Change the future of migration. Invest in food security and rural development. That is the theme chosen by the Food and Agriculture Organisation for today, World Food Day.
You are here
Leaders need more humility
As T&T continues to suffer from social and labour unrests, Roman Catholic Archbishop Joseph Harris says unless leaders adopt roles as servants there will only be arrogance and selfishness. As he washed the feet of confirmation students at Our Lady of Perpetual Help Cathedral, San Fernando, on Holy Thursday night, he reminded the congregation that Jesus Christ had also adopted an attitude of servant-hood in washing the feet of 12 apostles.
“Unless leaders pattern themselves on Jesus Christ, what we find in them is arrogance and self-serving attitudes which cannot bring about the peace and harmony which we all desire,” Harris said. Preaching the story of the Last Supper, where Jesus taught his apostles the importance of observing the Eucharist, Harris explained that although Jesus was their master and teacher, the symbolic washing of the feet showed his humility. It was this humility, he said, that leaders needed to adopt.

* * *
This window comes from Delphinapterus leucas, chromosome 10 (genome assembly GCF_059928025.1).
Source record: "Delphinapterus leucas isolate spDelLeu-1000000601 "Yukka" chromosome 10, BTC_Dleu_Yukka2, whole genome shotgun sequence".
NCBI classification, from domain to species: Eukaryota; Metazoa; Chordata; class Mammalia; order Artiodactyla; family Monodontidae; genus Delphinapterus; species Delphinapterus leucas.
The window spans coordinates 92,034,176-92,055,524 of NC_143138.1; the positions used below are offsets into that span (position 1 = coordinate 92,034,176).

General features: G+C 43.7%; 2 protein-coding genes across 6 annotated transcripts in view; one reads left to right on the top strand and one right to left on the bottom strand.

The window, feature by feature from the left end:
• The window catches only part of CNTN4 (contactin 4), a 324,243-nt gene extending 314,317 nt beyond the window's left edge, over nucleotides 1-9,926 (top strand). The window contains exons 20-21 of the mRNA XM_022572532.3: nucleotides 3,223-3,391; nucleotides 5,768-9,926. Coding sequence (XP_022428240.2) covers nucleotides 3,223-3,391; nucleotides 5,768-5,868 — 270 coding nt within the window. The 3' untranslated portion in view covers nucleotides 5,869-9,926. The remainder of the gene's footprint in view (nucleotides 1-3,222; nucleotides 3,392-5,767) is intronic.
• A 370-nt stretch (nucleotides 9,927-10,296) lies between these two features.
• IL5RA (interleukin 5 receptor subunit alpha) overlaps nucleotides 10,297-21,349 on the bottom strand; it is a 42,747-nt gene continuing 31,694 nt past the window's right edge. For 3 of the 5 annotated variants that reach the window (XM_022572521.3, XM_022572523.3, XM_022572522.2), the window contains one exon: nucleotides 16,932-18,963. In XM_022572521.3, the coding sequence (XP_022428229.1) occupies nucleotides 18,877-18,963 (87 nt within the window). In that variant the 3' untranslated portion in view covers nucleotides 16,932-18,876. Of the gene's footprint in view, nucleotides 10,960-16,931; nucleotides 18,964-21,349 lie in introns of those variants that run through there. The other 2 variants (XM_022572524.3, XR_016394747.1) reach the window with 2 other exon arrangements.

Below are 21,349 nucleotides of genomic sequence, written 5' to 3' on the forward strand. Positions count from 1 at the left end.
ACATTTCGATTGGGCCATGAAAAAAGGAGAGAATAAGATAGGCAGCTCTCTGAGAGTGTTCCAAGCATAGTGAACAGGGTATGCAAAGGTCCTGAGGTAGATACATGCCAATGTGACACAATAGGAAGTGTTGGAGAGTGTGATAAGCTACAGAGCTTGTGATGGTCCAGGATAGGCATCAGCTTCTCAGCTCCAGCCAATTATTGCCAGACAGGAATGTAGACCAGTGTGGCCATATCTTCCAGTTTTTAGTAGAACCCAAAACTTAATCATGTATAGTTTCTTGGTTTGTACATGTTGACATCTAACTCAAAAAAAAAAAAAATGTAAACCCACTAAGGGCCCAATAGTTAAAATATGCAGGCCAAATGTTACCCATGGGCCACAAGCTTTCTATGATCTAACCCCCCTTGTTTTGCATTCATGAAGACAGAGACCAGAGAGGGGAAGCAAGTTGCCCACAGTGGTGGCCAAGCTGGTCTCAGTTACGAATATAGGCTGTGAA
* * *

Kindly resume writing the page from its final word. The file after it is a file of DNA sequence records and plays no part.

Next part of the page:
He said, “The memory of Jesus demands of us an attitude of servant-hood, without which the Eucharist cannot be properly celebrated. This is more incumbent on those who consider themselves, or who have been elected or put in places of authority within the Christian community.
“All who consider themselves disciples of Jesus, however, must develop the habit and attitude of servant-hood, without which we make a mockery of the Eucharist. It is relatively easy to wash someone to whom we have an emotional attachment, or if we are being paid to do it, but the attitude of servant-hood has to go beyond helping those to whom we are emotionally attached.”
The Cathedral was filled for the traditional Holy Thursday mass, leaving some worshippers without seats. However, this did not hinder or deter their reverence of Jesus’ death, as even after the service many knelt in their pews offering extra prayers before entering the holy weekend.